Heello ("HE-low"), a dead ringer for Twitter created by TwitPic founder Noah Everett, just opened to the public. The project was announced a year ago, but it has been silent for most of that time. The original blog post announcing it has been removed (dead link). In fact, the blog link just takes you back to the homepage. Nevertheless, without declaring its intentions, the new Heello has arrived, and it is just like Twitter with one distinguishing feature: group private messaging.
You get a user name with an @ sign, and you @ mention people. No hashtags, though. Just like on Twitter, you can choose your basic design and set a background image. Instead of tweets, you post pings. They're 140 characters long. You have the option to share them to Twitter or Facebook. You can add a photo, which the posted ping will display as an awkwardly cropped version inside the post. You don't follow. You listen. Listeners, not followers. Get it? And it really has Twitter beat on this one: Instead of the awkward word retweet, on Heello, you echo. You can also have a private conversation with an individual or a group. The group conversations are the one feature that Twitter doesn't have. But is that reason enough to launch a service that's otherwise essentially the same (except that it lacks hashtags)?
When Everett first talked about Heello, it sounded like it would be something new. Last August, a year ago tomorrow, Everett told the New York Times Heello was "tackling communications with groups, ... building services that help bring teams together online." Group DMs are the only feature in Heello as it launched today that would seem to address that problem, and it's not exactly a novel idea (see Facebook and Google Plus).
So what gives? Where is Heello going with this?
On August first, the Heello Twitter account posted this ambiguous message:
It's worth remarking that the launch of this Twitter clone coincides with Twitter's launch of its native photo-sharing service. Everett's other company, TwitPic, has been a default option for uploading photos from many Twitter apps, including official ones, but now Twitter's in-house photo uploads will threaten that status. In exchange for Twitter building in TwitPic's functionality, Everett has released an app that copies Twitter. Everett tells VentureBeat that this was "a complete coincidence," but he's "glad the timing happened that way." He goes on in that interview to hint at some upcoming features, all of which sound Twitter-like. Instead of lists, for example, Heello will have channels.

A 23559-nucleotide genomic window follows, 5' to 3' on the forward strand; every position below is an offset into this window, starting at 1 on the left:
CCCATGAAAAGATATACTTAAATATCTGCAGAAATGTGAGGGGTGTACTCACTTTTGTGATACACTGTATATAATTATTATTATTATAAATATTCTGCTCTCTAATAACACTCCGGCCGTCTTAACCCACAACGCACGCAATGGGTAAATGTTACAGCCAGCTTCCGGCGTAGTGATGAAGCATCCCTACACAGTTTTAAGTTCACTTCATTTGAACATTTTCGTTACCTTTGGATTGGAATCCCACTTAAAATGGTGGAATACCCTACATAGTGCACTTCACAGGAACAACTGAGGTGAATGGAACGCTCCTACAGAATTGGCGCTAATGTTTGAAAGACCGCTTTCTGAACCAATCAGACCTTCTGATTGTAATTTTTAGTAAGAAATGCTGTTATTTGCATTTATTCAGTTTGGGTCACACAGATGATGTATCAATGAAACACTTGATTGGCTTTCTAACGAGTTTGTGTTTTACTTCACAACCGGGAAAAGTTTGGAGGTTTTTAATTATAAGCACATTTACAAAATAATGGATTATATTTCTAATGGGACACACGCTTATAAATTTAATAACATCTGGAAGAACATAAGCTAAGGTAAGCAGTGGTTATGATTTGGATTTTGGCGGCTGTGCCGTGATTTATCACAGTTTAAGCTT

Currently, it's a Web-only app, which is limiting. The homepage says mobile apps are "coming soon." The main stream has three tabs: your pings, which is the feed of the people to whom you are listening, your replies, and a tab called "What's Happening?", which apparently streams all pings live. It tends to lag rather far behind, but right now, it's a good way to discover people to follow. I mean listen to.
Why does this exist? It's hard to say right now. Currently, it's a giant land grab, with people indiscriminately snatching up user names left and right. There's no way to tell, except by intuition, whether someone is really who they say they are on Heello, and all the juicy user names are probably taken by now. Fake @GooglePlus, fake @MarkZuckerberg, fake @YouTube, all of them have been claimed. You might as well go get yours in the event that Heello makes a name for itself. And hey, for all we know, Twitter could become an ad-riddled mess, and we'll all be glad to have Heello when that happens.